With the launch last December of RADARSAT-2, the impending end of the shuttle program in 2010, and the installation in March of the final segment of the Mobile Servicing System on the ISS, MDA was seriously short of new business. Critics pointed out that programs such as Radarsat Constellation, the follow-on to RADARSAT-2, are becalmed due to government neglect.

MDA founder John MacDonald complained that MDA has lost valuable contracts to help build the European Space Agency’s ExoMars rover because the Conservative government declined to take part in the project. Canada is taking part in the Mars Phoenix mission, but the previous Liberal government turned down Garneau’s plans for Canadian participation in NASA’s Mars Science Laboratory, along with his proposal for a Canadian Mars mission (see “A Maple Leaf on the Red Planet,” The Space Review, February 23, 2004).

Since Canada seemed to have no new space ambitions, MDA was forced to look south for business, and according to MacDonald, the door was closed because of American security regulations, forcing MDA to try to save its space business by selling it. While other Canadian space firms differed with MDA, saying it is possible for Canadian space contractors to make sales in the in the United States, the Canadian government heard loud and clear that it would have to use the Canadian space industry or lose it. The MDA sale raised for the first time ever a public discussion about the role of Canada’s space program in national security. (See “Small satellite builders: a tale of two mergers,” The Space Review, April 21, 2008)

Prentice has responded by taking modest first steps to restore Canada’s space program. On March 31, he set up an advisory committee headed by the President of the University of Alberta to review Canada’s space program. Shortly after blocking the MDA sale on May 8, Prentice announced that MDA will get a four-year, $109-million contract for service work on the ISS’s Canadian-built Mobile Servicing System, renewing an existing contract.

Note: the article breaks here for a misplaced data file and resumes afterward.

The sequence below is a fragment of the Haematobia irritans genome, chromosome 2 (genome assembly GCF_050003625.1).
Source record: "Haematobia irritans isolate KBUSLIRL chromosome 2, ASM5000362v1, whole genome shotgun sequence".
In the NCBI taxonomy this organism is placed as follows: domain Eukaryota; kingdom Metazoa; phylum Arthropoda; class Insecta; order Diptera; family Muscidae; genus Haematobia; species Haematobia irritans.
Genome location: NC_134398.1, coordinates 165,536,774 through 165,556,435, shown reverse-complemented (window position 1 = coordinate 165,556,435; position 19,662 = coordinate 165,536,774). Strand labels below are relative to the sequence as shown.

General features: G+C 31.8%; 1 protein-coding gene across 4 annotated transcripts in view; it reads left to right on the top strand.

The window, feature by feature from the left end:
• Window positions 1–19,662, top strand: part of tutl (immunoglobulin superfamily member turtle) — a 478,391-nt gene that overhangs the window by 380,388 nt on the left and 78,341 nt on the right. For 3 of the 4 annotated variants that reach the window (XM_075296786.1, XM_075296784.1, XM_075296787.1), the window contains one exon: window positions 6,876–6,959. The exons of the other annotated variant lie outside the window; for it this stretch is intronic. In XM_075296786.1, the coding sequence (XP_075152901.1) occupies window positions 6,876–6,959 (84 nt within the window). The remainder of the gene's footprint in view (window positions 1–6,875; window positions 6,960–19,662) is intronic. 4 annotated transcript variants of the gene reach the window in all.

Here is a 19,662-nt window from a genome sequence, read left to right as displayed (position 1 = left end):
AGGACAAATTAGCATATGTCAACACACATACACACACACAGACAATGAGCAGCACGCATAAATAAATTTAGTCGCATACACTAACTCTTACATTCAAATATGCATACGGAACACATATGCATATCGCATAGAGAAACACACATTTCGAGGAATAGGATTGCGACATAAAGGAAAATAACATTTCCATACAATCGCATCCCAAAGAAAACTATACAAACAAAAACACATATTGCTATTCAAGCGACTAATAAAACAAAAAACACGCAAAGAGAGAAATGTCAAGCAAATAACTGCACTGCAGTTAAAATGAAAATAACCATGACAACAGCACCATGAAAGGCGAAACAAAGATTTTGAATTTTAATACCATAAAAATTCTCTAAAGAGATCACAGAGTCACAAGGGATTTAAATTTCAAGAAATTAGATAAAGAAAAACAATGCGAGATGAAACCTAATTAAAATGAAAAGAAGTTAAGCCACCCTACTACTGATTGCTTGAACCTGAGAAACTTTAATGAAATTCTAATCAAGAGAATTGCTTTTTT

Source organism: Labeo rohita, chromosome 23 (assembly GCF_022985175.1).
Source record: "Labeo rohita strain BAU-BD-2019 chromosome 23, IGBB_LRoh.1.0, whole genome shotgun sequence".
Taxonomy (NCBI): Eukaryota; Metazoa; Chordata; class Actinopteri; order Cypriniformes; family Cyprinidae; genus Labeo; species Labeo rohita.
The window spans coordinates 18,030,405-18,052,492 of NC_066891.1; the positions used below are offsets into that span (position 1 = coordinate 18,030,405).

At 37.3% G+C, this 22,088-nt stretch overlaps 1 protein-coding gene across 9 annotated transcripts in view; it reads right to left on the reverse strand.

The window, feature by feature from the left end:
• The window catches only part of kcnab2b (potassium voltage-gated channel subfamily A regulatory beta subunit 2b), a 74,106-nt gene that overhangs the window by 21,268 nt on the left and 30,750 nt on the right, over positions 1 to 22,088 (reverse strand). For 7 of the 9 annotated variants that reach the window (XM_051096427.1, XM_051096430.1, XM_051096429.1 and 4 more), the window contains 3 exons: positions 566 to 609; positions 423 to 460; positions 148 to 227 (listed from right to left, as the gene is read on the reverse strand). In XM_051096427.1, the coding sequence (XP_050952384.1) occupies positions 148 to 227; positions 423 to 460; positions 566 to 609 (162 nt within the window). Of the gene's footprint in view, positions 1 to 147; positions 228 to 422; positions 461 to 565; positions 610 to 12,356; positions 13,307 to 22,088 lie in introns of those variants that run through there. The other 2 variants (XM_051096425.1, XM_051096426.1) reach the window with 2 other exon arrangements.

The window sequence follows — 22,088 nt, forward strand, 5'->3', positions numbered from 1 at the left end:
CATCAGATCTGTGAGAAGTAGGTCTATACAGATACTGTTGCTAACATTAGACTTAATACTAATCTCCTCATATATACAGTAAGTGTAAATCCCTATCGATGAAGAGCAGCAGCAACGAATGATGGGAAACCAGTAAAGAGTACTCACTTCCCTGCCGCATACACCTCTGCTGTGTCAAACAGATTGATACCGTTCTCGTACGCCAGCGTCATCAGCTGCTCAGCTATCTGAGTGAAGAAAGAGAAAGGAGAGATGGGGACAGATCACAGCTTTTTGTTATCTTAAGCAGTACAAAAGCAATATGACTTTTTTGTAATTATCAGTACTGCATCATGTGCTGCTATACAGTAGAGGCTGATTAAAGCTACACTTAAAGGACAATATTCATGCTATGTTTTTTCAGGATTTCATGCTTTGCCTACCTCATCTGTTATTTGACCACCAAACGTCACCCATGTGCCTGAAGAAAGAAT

Setting up an advisory committee and renewing a contract are easy. Now Prentice and the Canadian government will have to make decisions about Radarsat Constellation and Canadian participation in NASA and ESA Mars programs.

In addition, Canada’s future in human space flight remains open to question beyond next year’s flights of a Canadian astronaut on the shuttle and another on Soyuz for a long-term stay on the ISS. Although the CSA is about to hire new astronauts, no role for Canada in NASA’s Constellation program has been established.

The aborted sale of MDA placed Canada’s space program on the political agenda for the first time since the CSA was formed in 1989.

Prentice has promised to “work diligently to ensure American markets are available to Canadian companies,” and this promise is probably based in part on the hope that the administration and congress that take office in Washington next year will move away from the post-9/11 policy direction of slapping new security restrictions on trade without regard for economic consequences.

Above all, the CSA needs new leadership, and the Canadian government needs to pay attention to that leadership and renew Canadian space efforts with increased funding to make up for diminished government support in the past decade.

“I think the lack of leadership in space for Canada has had consequences on our ability to fulfill our ambitions,” said John Keating, the CEO of another leading Canadian space contractor, COM DEV International.

The aborted sale of MDA placed Canada’s space program on the political agenda for the first time since the CSA was formed in 1989, and has provided a warning of the consequences of continued neglect of the space sector by the Canadian government. Canada’s space program has been a source of pride for Canadians and a success in terms of generating business for Canadian high technology firms. Now Canada has been put on notice that these successes will not continue without governmental action.